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Document Type

Open Access

Degree Program

Mechanical Engineering

Degree Type

Master of Science in Mechanical Engineering (M.S.M.E.)

Year Degree Awarded

2012

Month Degree Awarded

September

Keywords

superhydrophobic surfaces, slip, vortex shedding, wakes, bluff bodies

Abstract

Superhydrophobic surfaces are a class of surfaces that have a microscale roughness imposed on an already hydrophobic surface, akin to a lotus leaf. These surfaces have been shown to produce significant drag reduction for both laminar and turbulent flows of water through large and small-scale channels. The goal of this thesis was to explore how these surfaces alter the vortex shedding dynamics of a cylindrical body when coated on its surface, thus leading to an alteration in drag and lift on these surfaces. A cylindrical body was chosen as it is a very nice representative bluff body and sets the stage for predicting the behavior of hydrofoils and other bluff bodies under flow with a slip boundary condition. In this work, a series of experiments were performed which investigated the effect of superhydrophobic-induced slip on the flow past a circular cylinder. In these experiments, circular cylinders were coated with a series of superhydrophobic surfaces fabricated from PDMS with well-defined micron-sized patterns of surface roughness or random slip surfaces fabricated by sanding Teflon cylinders or spray painting superhydrophobic paint on a smooth cylinder. The presence of the superhydrophobic surface was found to have a significant effect on the vortex shedding dynamics in the wake of the circular cylinder. When compared to a smooth, no-slip cylinder, cylinders coated with superhydrophobic surfaces were found to delay the onset of vortex shedding and increase the length of the recirculation region in the wake of the cylinder. For superhydrophobic surfaces with ridges aligned in the flow direction the separation point was found to move further upstream towards the front stagnation point of the cylinder and the vortex shedding frequency was found to increase. For superhydrophobic surfaces with ridges running normal to the flow direction, the separation point and shedding frequency trends were reversed. The vortices shed from these surfaces were found to be weaker and less interlaced leading to reduced circulation and lift forces on these cylinders. The effect of slip on bluff bodies and separating flow was dealt with in detail in this thesis and the results could be used to predict the impact of these surfaces on the flow past hydrofoils which combine skin friction dominated flow with separating flow.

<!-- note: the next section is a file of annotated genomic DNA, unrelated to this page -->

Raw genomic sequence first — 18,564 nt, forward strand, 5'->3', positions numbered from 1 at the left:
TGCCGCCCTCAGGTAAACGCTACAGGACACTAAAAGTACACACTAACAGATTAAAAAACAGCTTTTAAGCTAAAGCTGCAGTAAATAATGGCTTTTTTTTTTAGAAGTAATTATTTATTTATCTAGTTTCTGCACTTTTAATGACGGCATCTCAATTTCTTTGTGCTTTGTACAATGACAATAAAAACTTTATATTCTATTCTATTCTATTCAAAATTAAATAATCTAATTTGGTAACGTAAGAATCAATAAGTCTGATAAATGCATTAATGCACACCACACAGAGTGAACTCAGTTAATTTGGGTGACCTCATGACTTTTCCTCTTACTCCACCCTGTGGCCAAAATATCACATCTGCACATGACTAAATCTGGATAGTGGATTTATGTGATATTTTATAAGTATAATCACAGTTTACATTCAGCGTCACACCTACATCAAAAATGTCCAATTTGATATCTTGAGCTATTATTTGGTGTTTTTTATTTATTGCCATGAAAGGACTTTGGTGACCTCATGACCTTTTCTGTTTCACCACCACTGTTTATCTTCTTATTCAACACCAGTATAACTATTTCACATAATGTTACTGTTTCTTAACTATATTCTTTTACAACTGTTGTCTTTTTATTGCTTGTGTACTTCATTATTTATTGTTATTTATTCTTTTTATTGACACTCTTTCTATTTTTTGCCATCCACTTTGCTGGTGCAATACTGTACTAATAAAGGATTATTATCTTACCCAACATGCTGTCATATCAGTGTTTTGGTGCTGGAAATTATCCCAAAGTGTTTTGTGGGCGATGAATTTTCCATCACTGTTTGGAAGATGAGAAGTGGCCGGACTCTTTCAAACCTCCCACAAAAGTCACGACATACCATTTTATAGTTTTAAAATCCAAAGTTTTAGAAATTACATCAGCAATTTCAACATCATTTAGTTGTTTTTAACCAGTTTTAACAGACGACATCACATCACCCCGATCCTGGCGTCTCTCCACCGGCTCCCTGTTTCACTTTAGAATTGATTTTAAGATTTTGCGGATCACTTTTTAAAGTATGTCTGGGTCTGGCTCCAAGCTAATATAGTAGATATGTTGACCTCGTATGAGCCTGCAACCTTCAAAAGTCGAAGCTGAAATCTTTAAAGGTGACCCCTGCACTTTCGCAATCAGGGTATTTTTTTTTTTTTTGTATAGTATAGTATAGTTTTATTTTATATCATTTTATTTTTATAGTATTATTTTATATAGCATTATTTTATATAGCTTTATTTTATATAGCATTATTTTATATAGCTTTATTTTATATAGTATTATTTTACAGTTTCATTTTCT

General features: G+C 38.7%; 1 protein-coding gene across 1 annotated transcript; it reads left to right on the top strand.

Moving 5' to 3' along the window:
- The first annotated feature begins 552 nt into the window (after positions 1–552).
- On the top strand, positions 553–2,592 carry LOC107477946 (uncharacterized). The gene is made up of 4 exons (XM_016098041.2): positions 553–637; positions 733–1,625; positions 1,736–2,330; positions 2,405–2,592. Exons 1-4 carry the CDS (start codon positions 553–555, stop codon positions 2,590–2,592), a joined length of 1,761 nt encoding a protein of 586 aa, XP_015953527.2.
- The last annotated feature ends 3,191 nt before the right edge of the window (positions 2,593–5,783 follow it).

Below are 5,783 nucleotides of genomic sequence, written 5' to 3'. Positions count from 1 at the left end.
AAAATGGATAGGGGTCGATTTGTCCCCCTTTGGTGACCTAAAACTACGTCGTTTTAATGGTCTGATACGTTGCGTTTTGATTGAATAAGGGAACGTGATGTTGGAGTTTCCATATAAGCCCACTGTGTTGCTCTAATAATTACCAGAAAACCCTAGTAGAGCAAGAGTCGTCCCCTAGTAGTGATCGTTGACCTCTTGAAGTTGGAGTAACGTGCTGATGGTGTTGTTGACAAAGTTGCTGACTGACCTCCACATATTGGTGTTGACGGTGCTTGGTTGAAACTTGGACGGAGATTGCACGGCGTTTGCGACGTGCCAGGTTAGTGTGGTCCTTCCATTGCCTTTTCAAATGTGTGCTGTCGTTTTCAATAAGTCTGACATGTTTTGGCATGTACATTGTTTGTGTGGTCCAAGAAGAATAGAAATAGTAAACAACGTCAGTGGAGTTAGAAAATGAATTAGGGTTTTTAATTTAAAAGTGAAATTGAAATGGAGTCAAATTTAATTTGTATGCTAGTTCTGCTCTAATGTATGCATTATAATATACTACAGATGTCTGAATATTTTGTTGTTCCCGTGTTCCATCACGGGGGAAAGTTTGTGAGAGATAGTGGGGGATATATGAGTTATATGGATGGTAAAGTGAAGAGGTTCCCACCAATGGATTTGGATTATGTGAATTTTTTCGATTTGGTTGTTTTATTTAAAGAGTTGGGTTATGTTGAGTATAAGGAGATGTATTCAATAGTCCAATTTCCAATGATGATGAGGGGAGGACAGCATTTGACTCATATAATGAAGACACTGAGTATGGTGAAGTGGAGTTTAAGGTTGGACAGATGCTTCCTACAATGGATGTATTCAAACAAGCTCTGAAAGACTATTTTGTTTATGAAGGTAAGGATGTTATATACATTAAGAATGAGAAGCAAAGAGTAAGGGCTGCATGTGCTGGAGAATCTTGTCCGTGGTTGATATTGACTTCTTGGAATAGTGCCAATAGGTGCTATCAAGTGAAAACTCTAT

First Advisor

Jonathan P. Rothstein

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